“Furniture of Necessity” by Christopher Schwarz
I’m taking the first load of furniture up to the engraver on Saturday. So look for an update on this title in the next week or so.
“The Woodworker: The Charles Hayward Years” by Charles Hayward
This project has been going on for as long as our Roubo translation. We have acquired the rights to publish about 500 magazine articles written and illustrated by Charles Hayward when he was editor of The Woodworker magazine in England. The book will cover joinery, tools, casework, carving, turning and traditional design. The goal is to have this massive tome released by the end of 2014, but you’ve heard that line before.
“Virtuoso: The Tool Chest and Workbench of H.O. Studley” (tentative title) by Don Williams
This book will be out this time next year. That is all.
We also have three other titles that I haven’t announced yet but we have completed contract negotiations with the authors. One of these books is a do-it-before-you-die project for me. So our 2015 is booked up and we are already working on the lineup for 2016.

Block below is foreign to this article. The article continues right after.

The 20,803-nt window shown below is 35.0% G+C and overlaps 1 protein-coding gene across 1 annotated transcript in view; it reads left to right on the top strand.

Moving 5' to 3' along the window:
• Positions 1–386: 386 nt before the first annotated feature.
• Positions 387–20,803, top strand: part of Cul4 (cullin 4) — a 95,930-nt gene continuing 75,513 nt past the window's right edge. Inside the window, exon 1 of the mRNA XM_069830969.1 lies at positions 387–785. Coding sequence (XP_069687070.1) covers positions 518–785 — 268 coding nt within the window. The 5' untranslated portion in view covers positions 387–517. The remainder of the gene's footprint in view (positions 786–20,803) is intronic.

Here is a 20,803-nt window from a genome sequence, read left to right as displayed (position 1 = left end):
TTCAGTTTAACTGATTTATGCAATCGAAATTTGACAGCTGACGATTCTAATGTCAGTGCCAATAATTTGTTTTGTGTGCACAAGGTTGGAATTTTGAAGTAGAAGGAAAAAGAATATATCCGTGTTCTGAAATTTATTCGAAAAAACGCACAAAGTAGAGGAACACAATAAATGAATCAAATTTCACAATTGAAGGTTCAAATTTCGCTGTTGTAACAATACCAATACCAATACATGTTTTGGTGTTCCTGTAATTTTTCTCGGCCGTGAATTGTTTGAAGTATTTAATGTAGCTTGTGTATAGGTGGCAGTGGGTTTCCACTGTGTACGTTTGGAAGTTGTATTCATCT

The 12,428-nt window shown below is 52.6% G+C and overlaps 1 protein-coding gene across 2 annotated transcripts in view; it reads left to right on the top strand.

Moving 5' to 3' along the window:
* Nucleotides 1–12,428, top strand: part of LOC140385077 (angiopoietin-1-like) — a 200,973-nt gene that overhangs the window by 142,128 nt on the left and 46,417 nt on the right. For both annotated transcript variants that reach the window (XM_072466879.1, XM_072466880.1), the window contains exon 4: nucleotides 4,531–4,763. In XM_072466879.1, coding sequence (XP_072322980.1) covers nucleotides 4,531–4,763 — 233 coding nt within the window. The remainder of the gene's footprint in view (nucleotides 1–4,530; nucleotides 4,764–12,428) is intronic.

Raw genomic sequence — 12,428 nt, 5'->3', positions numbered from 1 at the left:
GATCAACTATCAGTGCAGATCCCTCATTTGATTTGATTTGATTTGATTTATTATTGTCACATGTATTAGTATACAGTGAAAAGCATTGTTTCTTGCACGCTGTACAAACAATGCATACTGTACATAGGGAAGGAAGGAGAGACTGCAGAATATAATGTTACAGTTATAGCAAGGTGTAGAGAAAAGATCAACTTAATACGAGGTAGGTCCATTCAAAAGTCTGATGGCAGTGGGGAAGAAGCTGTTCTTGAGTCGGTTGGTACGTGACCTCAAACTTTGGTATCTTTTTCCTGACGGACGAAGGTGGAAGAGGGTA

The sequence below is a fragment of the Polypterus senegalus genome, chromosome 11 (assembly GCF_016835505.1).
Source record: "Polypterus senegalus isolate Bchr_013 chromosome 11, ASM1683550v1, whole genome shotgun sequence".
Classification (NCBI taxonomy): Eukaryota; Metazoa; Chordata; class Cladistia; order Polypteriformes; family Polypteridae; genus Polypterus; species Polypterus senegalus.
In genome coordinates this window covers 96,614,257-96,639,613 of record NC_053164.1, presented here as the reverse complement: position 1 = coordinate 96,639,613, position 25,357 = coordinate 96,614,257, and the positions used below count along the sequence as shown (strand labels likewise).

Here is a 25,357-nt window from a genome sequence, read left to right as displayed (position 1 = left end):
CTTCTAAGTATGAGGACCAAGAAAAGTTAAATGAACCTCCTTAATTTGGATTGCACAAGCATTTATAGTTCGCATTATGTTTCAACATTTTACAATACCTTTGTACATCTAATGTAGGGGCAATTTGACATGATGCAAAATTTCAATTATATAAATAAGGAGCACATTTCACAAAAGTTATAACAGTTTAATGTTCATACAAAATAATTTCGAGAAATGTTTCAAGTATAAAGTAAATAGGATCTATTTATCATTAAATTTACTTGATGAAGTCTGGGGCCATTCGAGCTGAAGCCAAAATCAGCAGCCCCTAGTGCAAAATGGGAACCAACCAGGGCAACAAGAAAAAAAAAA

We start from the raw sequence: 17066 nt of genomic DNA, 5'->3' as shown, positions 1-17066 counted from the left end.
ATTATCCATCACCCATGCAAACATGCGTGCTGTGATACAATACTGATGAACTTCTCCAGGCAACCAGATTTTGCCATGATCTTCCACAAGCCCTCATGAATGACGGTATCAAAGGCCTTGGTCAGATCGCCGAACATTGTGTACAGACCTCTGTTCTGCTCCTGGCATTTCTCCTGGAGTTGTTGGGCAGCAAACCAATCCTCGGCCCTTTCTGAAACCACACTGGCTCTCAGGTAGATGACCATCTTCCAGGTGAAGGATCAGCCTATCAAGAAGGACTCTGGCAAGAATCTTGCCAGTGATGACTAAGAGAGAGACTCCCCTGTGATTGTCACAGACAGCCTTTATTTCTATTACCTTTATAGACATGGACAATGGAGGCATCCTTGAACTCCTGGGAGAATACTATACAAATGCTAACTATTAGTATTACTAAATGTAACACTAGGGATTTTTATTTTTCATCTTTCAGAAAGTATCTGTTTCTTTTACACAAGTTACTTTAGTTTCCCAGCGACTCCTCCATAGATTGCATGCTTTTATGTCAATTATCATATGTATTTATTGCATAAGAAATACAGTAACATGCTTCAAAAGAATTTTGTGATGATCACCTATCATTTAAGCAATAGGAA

— Christopher Schwarz
Filed under: Calvin Cobb: Radio Woodworker!, Chairmaking by Peter Galbert, Furniture of Necessity, Virtuoso: The Toolbox of Henry O. Studley
To build an English-style tool chest, you don’t need a chest full of hand tools. Here is what I consider the minimum tool kit necessary to build this chest during a class or in your shop (as soon as you have your stock dimensioned).
Block plane: for smoothing surfaces and trimming joints flush
Jack plane: for gross removal of material
Moving fillister, skew rabbet or large shoulder plane: for cutting rabbets
Plow plane: for plowing the groove in the lid
Beading plane: 1/8” or 3/16” (optional)
Coping saw, such as the Olson, and extra blades (10 or 12 tpi)
1/2” bevel-edge chisel
1/4” or 5/16” mortising chisel
Marking & Measuring
Cutting gauge, such as the Tite-Mark
Dividers (one or two pair)
Dovetail gauge or sliding T-bevel
Combination square: 6” or 12”